Cefyn Burgess, born in Bethedsa, Gwynedd, Wales, is an internationally renowned traditional Welsh fabric designer and weaver. Educated at Ysgol Dyffryn Ogwen, he then did an arts foundation course at Birmingham Polytechnic, a BA (Hons) in Fashion and Textiles at Manchester Polytechnic, before doing his MA in woven textiles at the RCA. Burgess still lives in Wales, and was honoured with the white gown and membership of the court at the Eisteddfod in 2004.
Since leaving the Royal College of Art in 1985, Cefyn Burgess has produced a vast body of work and has become established as one of Britain’s foremost designer makers working in the field of textiles. After completing his M.A., he stayed in London for a year and set up a workshop in Bethnal Green where he painted and printed woven blankets and ceramic plates for various shops such as Liberty’s of London and Paul Smith. In 1985, he was offered a two year post as weaver-in-residence at the Paradise Mill Silk Museum in Macclesfield; this gave him the opportunity to develop his skill in Jacquard weaving and to gain valuable experience of working in the textile industry. From Macclesfield, he moved back to North Wales, where he was able to renovate a disused Jacquard powerloom and with the help of grants from the Crafts Council and the Worshipful Company of Weavers, he was able to purchase and renovate three hand looms.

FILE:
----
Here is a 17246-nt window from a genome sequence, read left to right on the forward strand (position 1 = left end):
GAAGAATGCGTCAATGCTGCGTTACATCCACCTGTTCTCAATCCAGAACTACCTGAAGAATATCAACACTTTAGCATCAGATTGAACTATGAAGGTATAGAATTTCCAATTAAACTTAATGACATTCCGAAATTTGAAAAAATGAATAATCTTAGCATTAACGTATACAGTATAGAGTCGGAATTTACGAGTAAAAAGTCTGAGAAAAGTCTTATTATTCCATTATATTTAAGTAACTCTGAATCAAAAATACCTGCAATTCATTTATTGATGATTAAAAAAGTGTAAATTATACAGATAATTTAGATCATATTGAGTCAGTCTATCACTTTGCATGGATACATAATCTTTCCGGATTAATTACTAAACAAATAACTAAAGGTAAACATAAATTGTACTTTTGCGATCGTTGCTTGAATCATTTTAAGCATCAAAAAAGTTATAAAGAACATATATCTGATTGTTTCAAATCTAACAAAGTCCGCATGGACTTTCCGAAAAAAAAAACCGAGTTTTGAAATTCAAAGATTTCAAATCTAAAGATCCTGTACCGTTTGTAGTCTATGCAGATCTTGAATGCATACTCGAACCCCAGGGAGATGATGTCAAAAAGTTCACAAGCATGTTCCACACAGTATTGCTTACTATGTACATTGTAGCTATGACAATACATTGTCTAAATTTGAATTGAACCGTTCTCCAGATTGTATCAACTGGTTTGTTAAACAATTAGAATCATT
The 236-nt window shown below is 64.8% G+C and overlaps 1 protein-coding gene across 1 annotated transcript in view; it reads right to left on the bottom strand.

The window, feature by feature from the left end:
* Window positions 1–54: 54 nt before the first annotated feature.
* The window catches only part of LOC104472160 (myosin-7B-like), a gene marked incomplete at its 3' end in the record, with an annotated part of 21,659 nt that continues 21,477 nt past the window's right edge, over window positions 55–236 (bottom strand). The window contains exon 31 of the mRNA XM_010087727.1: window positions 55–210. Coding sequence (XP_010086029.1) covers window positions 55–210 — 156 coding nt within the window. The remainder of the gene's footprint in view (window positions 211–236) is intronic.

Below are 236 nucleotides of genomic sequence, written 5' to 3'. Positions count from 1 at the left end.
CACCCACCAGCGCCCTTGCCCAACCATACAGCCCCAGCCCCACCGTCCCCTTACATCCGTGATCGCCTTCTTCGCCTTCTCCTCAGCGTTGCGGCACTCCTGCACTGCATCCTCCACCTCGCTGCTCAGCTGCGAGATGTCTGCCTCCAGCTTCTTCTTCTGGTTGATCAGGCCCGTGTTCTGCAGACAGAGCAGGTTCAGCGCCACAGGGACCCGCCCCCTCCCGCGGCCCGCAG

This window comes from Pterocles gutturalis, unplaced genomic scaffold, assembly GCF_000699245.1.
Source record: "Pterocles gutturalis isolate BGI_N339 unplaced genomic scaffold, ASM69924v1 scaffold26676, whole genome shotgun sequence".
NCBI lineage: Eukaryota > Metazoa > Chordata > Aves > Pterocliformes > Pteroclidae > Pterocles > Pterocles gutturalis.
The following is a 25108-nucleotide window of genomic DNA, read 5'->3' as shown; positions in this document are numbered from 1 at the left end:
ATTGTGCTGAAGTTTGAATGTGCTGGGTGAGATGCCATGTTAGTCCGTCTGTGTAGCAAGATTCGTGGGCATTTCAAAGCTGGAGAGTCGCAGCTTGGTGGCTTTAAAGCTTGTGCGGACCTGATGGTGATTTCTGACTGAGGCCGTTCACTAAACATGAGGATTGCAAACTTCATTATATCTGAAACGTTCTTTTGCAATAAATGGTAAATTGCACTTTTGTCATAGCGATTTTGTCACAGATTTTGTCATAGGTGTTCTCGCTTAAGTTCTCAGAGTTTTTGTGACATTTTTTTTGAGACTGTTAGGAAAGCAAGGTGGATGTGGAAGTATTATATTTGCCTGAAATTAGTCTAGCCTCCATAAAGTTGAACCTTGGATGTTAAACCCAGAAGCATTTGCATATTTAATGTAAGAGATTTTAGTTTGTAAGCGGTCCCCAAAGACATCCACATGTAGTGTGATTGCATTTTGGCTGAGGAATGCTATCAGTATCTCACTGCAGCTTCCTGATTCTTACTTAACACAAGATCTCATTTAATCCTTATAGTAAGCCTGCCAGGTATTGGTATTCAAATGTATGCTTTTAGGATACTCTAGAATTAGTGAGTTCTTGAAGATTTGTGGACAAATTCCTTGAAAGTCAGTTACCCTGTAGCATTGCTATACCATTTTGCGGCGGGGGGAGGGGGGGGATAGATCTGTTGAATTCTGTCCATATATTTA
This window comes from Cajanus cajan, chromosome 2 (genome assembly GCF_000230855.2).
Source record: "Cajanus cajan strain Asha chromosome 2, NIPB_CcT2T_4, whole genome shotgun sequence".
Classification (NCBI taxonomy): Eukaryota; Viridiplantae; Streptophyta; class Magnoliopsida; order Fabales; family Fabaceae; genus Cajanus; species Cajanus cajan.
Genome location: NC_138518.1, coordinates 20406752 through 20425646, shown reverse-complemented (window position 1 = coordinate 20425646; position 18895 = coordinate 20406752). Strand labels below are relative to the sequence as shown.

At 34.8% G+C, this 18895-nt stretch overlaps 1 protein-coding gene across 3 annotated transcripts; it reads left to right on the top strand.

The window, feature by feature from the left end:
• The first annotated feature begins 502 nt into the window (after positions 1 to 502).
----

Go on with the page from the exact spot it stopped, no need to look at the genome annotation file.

From this period he developed a range of rugs, quilts, upholstery fabrics based on designs taken from the neo-Norman Penrhyn Castle in North Wales and naïve animal images drawn from the Assyrian and Babylonian Galleries at the British Museum in London. Although his initial interest was in woven textiles, his designs have since been applied to many other media and throughout this time, his designs were in great demand for use on textiles and other products. His many clients include: The British Museum; The Contemporary Textiles Gallery; Designers Guild; Gallery Five; International Linen Promotion; John Lewis plc; National Museum of Wales and The Medici Society.